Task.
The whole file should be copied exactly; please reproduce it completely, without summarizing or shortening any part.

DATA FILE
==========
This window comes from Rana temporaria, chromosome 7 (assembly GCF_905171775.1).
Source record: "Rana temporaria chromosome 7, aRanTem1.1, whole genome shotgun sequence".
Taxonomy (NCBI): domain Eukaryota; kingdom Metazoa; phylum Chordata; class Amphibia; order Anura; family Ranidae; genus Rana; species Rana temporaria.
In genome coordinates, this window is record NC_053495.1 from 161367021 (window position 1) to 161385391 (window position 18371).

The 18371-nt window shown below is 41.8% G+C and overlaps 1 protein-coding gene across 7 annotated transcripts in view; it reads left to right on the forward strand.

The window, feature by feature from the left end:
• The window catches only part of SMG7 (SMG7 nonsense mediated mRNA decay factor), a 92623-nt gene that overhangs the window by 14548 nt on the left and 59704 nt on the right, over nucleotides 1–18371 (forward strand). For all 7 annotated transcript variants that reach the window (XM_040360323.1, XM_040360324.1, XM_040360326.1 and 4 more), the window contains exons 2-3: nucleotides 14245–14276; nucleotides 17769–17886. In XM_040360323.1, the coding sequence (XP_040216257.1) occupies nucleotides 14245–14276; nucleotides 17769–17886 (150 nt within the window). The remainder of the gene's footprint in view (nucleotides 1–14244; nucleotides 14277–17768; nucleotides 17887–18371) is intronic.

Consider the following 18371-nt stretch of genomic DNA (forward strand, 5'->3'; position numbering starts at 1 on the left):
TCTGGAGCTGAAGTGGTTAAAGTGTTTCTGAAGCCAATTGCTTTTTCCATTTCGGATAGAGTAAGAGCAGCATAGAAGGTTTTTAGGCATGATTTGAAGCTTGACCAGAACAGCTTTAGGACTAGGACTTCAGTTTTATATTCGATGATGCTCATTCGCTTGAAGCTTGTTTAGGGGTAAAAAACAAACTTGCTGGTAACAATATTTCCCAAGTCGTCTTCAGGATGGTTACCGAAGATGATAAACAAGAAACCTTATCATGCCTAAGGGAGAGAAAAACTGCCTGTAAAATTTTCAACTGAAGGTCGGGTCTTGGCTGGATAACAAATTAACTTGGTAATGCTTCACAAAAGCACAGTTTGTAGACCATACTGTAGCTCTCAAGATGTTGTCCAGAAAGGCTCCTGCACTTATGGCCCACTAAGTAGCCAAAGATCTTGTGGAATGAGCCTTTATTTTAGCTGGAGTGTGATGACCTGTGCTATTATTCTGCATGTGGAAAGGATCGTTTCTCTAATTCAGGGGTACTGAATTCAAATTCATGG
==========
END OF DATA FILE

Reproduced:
This window comes from Rana temporaria, chromosome 7 (assembly GCF_905171775.1).
Source record: "Rana temporaria chromosome 7, aRanTem1.1, whole genome shotgun sequence".
Taxonomy (NCBI): domain Eukaryota; kingdom Metazoa; phylum Chordata; class Amphibia; order Anura; family Ranidae; genus Rana; species Rana temporaria.
In genome coordinates, this window is record NC_053495.1 from 161367021 (window position 1) to 161385391 (window position 18371).

The 18371-nt window shown below is 41.8% G+C and overlaps 1 protein-coding gene across 7 annotated transcripts in view; it reads left to right on the forward strand.

The window, feature by feature from the left end:
• The window catches only part of SMG7 (SMG7 nonsense mediated mRNA decay factor), a 92623-nt gene that overhangs the window by 14548 nt on the left and 59704 nt on the right, over nucleotides 1–18371 (forward strand). For all 7 annotated transcript variants that reach the window (XM_040360323.1, XM_040360324.1, XM_040360326.1 and 4 more), the window contains exons 2-3: nucleotides 14245–14276; nucleotides 17769–17886. In XM_040360323.1, the coding sequence (XP_040216257.1) occupies nucleotides 14245–14276; nucleotides 17769–17886 (150 nt within the window). The remainder of the gene's footprint in view (nucleotides 1–14244; nucleotides 14277–17768; nucleotides 17887–18371) is intronic.

Consider the following 18371-nt stretch of genomic DNA (forward strand, 5'->3'; position numbering starts at 1 on the left):
TCTGGAGCTGAAGTGGTTAAAGTGTTTCTGAAGCCAATTGCTTTTTCCATTTCGGATAGAGTAAGAGCAGCATAGAAGGTTTTTAGGCATGATTTGAAGCTTGACCAGAACAGCTTTAGGACTAGGACTTCAGTTTTATATTCGATGATGCTCATTCGCTTGAAGCTTGTTTAGGGGTAAAAAACAAACTTGCTGGTAACAATATTTCCCAAGTCGTCTTCAGGATGGTTACCGAAGATGATAAACAAGAAACCTTATCATGCCTAAGGGAGAGAAAAACTGCCTGTAAAATTTTCAACTGAAGGTCGGGTCTTGGCTGGATAACAAATTAACTTGGTAATGCTTCACAAAAGCACAGTTTGTAGACCATACTGTAGCTCTCAAGATGTTGTCCAGAAAGGCTCCTGCACTTATGGCCCACTAAGTAGCCAAAGATCTTGTGGAATGAGCCTTTATTTTAGCTGGAGTGTGATGACCTGTGCTATTATTCTGCATGTGGAAAGGATCGTTTCTCTAATTCAGGGGTACTGAATTCAAATTCATGG